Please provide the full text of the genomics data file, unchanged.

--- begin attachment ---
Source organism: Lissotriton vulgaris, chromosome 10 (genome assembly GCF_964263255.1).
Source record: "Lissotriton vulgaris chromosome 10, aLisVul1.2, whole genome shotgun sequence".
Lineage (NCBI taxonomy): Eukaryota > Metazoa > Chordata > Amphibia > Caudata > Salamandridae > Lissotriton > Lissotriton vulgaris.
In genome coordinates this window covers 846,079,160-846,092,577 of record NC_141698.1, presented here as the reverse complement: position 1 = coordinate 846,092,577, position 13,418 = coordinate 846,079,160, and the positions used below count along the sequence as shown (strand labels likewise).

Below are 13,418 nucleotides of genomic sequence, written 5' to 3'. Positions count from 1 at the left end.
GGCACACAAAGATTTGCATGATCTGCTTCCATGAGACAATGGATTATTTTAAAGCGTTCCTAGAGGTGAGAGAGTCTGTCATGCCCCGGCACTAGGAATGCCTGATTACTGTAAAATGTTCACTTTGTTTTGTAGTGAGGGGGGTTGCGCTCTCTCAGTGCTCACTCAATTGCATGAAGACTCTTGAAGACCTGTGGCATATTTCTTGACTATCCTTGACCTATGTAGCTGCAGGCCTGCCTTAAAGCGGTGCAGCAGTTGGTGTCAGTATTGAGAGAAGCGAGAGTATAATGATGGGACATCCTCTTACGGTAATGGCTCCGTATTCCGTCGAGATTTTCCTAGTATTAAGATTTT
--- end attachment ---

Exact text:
Source organism: Lissotriton vulgaris, chromosome 10 (genome assembly GCF_964263255.1).
Source record: "Lissotriton vulgaris chromosome 10, aLisVul1.2, whole genome shotgun sequence".
Lineage (NCBI taxonomy): Eukaryota > Metazoa > Chordata > Amphibia > Caudata > Salamandridae > Lissotriton > Lissotriton vulgaris.
In genome coordinates this window covers 846,079,160-846,092,577 of record NC_141698.1, presented here as the reverse complement: position 1 = coordinate 846,092,577, position 13,418 = coordinate 846,079,160, and the positions used below count along the sequence as shown (strand labels likewise).

Below are 13,418 nucleotides of genomic sequence, written 5' to 3'. Positions count from 1 at the left end.
GGCACACAAAGATTTGCATGATCTGCTTCCATGAGACAATGGATTATTTTAAAGCGTTCCTAGAGGTGAGAGAGTCTGTCATGCCCCGGCACTAGGAATGCCTGATTACTGTAAAATGTTCACTTTGTTTTGTAGTGAGGGGGGTTGCGCTCTCTCAGTGCTCACTCAATTGCATGAAGACTCTTGAAGACCTGTGGCATATTTCTTGACTATCCTTGACCTATGTAGCTGCAGGCCTGCCTTAAAGCGGTGCAGCAGTTGGTGTCAGTATTGAGAGAAGCGAGAGTATAATGATGGGACATCCTCTTACGGTAATGGCTCCGTATTCCGTCGAGATTTTCCTAGTATTAAGATTTT